As a man, the idea of buying a decent broom filled me with a billowing resentment, a lockjawed defiance at the very notion of replacing pointless labor with quality tools. I liked forcing results from a feeble polyester-fringed stick that would fold like a garden hose if pushed too hard.
When the last one broke, though, I was in a dreadful hurry and ended up grabbing the first one I saw under the false impression it was like $5.97. But it wasn't! It was $19.99. Twenty fucking dollars!
Even as I stormed from the checkout to the car, though, the weight of it in my hands began whispering to me. Seducing me. Talking to me about the dust it would move, the way it might put even the heaviest clods of muck in their place.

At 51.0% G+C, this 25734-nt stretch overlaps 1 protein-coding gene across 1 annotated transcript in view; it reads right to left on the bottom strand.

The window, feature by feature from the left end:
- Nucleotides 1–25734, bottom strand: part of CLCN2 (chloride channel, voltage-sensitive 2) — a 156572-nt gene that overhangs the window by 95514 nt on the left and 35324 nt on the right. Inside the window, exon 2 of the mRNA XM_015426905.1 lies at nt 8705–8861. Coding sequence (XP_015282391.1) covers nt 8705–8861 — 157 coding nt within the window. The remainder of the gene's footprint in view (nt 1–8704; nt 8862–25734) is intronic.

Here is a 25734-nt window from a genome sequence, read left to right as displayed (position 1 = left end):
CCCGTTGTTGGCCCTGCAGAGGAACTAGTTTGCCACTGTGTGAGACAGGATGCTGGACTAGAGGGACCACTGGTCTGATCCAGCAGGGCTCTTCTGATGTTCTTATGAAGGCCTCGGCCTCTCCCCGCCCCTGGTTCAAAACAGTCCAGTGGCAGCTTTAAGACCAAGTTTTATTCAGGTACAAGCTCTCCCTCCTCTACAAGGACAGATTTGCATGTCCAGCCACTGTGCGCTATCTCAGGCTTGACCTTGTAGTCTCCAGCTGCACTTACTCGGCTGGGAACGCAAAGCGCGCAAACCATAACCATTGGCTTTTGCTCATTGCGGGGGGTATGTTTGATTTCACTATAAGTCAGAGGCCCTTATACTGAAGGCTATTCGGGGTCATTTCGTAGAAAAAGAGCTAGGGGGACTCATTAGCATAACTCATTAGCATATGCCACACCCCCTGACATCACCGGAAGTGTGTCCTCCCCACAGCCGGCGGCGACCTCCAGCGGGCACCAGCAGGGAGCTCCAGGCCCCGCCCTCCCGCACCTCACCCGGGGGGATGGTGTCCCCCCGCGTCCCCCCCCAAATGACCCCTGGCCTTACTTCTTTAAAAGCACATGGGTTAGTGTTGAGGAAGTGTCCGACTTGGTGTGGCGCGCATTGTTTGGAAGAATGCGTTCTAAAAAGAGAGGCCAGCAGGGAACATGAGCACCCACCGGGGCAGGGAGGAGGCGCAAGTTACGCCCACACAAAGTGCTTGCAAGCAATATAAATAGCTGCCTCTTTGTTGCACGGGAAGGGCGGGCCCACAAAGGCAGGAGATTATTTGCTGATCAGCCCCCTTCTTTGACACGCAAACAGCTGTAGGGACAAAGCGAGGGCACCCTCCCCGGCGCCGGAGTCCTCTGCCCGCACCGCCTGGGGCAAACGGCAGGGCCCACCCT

Within minutes of deployment on its first job (lawnmower clipping overflow) I was smitten. Something that once took minutes (shoveling my grass dust onto someone else's property) now took a fraction of the time. I immediately rushed to the back of the house to see if it could move the soggy little dunes of mud accreting on the edges of my crappy brick pathway. It did.
Lifting it to glint in the sunlight, I envisaged a science-fictional future wherein, firearms prohibited by the vast and sprawling mechanisms of a progressive world government, the last real men develop elaborate martial arts that turn everyday brooms, like this one, into brutally subversive instruments of self-defense and political self-determination. Read the rest